- Donna Staton
Choice, Gas Stoves and Reach Codes – A Sound Resolution
Updated: Sep 12, 2020
I LOVE my gas stove. But as a pediatrician, I also love keeping families healthy and working to leave our children a clean environment for their kids. So how do I think about Reach Codes and the switch to all electric appliances in new construction in Los Altos? Two realizations convinced me that we must make the change, and the sooner the better.
For background, I should tell you I moved here from Boston, where I lived in a wood house built in 1796. We heated with a wood stove and an oil burning furnace. So when I moved here to a home with gas heat and a gas stove, I thought, wow! This is so much cleaner—and it smells better too. A huge improvement in the indoor air quality my lungs were used to. I believed that gas energy was a bridge to a cleaner future, one where all our energy would be electric from renewable carbon free sources.
The first thing that convinced me to support Reach Codes was understanding that our energy sources here in California are getting cleaner and cleaner all the time. Put in gas appliances, and the home burns fossil fuel for the life of the home, contributing to global warming. Put in electric appliances, especially modern induction cook tops, heat pumps for heating and cooling, etc., and as the energy grid becomes cleaner, the energy use for that home becomes cleaner and cleaner too. These Reach Codes will not take away gas from those homes that use it now. But going forward, the homes in Los Altos will contribute much less to global warming. It’s our way of helping the planet, and the time is now.
For those who need more convincing, I highly recommend this short, beautifully written piece in the New England Journal of Medicine: The False Promise of Natural Gas
Secondly, I realize that in addition to the community and global benefits of cleaner energy, there are very real direct benefits to one’s own health, in one’s own home. My work with the American Academy of Pediatrics Council on Environmental Health has given me a much better appreciation of the negative health effects of burning fossil fuel inside our homes. Did you know that:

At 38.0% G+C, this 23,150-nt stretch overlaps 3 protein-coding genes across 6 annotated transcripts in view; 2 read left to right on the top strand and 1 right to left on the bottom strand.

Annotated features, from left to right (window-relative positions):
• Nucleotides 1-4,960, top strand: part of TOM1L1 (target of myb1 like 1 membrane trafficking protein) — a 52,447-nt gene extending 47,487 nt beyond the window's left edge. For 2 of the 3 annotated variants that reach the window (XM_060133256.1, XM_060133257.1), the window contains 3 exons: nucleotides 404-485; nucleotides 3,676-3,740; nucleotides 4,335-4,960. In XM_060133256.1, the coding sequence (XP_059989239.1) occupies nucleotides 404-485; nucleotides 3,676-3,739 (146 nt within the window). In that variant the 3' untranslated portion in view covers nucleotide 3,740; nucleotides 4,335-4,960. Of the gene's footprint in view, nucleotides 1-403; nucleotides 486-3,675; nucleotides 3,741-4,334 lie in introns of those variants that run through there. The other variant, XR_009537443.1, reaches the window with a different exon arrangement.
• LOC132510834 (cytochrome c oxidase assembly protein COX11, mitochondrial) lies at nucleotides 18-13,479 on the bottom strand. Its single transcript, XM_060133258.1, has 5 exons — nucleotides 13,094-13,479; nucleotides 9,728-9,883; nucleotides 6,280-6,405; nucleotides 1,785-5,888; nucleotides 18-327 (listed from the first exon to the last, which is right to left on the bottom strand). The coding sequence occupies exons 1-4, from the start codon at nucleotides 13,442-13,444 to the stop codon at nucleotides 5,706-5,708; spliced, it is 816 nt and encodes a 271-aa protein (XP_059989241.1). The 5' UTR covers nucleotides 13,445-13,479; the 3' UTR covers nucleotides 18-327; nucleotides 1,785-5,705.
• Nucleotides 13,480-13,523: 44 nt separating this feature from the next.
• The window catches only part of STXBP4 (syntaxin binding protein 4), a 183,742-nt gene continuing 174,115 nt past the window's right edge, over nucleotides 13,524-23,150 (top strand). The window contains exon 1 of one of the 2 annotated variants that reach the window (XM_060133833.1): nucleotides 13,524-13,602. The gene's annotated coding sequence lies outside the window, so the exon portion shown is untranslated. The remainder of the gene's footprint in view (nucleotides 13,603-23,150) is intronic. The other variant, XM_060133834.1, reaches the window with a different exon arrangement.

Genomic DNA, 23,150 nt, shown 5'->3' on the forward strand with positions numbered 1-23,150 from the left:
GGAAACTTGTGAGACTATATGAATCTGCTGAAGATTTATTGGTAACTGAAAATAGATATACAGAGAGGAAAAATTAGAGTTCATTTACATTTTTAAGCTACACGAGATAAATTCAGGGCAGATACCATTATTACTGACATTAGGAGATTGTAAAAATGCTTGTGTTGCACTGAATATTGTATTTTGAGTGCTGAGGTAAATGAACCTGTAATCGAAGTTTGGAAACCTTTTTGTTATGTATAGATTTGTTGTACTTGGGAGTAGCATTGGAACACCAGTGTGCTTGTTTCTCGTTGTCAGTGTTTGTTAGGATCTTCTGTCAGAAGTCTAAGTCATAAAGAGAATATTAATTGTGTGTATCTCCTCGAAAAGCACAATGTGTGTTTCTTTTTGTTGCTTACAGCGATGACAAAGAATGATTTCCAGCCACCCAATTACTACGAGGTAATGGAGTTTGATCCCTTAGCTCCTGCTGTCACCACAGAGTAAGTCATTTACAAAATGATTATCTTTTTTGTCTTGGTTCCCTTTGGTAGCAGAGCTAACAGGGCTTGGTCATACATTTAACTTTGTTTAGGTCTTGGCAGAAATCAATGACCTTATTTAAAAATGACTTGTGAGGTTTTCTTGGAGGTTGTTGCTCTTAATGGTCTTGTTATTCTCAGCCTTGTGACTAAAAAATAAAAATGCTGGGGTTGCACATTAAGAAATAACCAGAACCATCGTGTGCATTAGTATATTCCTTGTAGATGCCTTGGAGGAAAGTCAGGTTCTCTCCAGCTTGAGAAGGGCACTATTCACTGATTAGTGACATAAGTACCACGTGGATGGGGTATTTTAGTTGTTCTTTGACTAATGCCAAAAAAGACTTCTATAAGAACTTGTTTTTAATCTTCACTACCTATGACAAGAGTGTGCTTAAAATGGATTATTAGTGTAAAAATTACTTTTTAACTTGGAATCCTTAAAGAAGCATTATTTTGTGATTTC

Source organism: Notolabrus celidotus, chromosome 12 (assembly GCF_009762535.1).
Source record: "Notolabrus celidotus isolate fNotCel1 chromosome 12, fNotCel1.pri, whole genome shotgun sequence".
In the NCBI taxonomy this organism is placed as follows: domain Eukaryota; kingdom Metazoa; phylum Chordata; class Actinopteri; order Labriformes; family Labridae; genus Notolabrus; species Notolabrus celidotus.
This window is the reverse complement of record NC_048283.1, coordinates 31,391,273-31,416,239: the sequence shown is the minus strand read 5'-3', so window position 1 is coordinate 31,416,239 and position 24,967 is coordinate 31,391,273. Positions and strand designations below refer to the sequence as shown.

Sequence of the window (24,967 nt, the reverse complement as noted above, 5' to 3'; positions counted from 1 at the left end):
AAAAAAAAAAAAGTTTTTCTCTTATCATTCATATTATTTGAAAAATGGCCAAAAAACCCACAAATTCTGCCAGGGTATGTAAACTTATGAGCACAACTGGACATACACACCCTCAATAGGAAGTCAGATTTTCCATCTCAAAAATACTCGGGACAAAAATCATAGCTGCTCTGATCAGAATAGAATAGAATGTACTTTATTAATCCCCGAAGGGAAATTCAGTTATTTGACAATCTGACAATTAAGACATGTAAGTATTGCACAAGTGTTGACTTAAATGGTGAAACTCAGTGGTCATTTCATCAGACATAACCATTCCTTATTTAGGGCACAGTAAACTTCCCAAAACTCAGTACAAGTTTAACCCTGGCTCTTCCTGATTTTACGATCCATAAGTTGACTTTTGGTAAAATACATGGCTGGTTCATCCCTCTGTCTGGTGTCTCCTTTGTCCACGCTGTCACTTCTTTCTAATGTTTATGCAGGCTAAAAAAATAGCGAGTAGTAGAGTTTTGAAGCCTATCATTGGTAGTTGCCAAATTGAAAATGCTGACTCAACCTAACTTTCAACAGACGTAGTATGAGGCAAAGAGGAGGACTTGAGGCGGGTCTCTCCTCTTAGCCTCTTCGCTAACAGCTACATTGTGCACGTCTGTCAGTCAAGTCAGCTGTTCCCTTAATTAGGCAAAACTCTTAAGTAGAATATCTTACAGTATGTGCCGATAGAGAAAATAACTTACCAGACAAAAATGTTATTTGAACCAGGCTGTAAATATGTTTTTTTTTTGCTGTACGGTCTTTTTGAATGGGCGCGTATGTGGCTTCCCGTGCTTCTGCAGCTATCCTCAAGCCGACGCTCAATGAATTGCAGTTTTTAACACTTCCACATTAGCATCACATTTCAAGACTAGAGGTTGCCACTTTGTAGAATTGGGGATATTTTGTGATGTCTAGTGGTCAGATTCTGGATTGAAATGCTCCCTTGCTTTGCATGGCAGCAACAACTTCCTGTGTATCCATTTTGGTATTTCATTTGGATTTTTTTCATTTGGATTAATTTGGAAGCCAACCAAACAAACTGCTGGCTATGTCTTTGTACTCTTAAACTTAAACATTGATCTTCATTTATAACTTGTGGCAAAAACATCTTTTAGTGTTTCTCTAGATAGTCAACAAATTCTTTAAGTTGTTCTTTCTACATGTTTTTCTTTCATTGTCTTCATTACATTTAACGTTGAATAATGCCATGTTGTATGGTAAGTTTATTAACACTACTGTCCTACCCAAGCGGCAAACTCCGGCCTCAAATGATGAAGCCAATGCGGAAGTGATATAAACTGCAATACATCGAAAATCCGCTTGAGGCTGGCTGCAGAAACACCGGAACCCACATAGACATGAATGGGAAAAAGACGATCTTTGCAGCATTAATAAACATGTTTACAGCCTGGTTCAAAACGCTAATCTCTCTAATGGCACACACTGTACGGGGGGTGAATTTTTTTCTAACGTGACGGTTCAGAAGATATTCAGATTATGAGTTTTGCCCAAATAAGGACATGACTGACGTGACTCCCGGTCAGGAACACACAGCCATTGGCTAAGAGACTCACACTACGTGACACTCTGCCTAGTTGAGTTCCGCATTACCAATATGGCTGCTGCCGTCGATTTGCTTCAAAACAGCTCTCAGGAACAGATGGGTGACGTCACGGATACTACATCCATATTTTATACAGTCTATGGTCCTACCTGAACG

After cooking for one hour with a gas stove and oven, peak levels of nitrogen dioxide (NO2) inside the kitchen are so high they exceed both state and national outdoor acute air-quality standards in more than 90 percent of the homes modeled.
Children who grow up in a home with a gas stove are 42 percent more likely to develop asthma than those who don’t.
Even for adults, exposure to the combustion pollutants of gas stoves (carbon monoxide, nitrogen dioxide, fine particulate matter and volatile organic compounds) increases wheezing, cough, bronchitis and vulnerability to infection (like COVID-19).
Exhaust fans should be used every time we turn on a burner, but most people don’t realize this.
There are so many exposures we can’t avoid, it’s all the more important to avoid the ones we can!
I’m convinced that adopting Reach Codes for Los Altos is the right thing to do. Better for the planet, better for Los Altos, and better for our lungs and general health.
No one is forcing me to give up my gas stove—but I’m going to use the exhaust fan every time I cook from now on, and when it comes to replacement, I’ll go electric.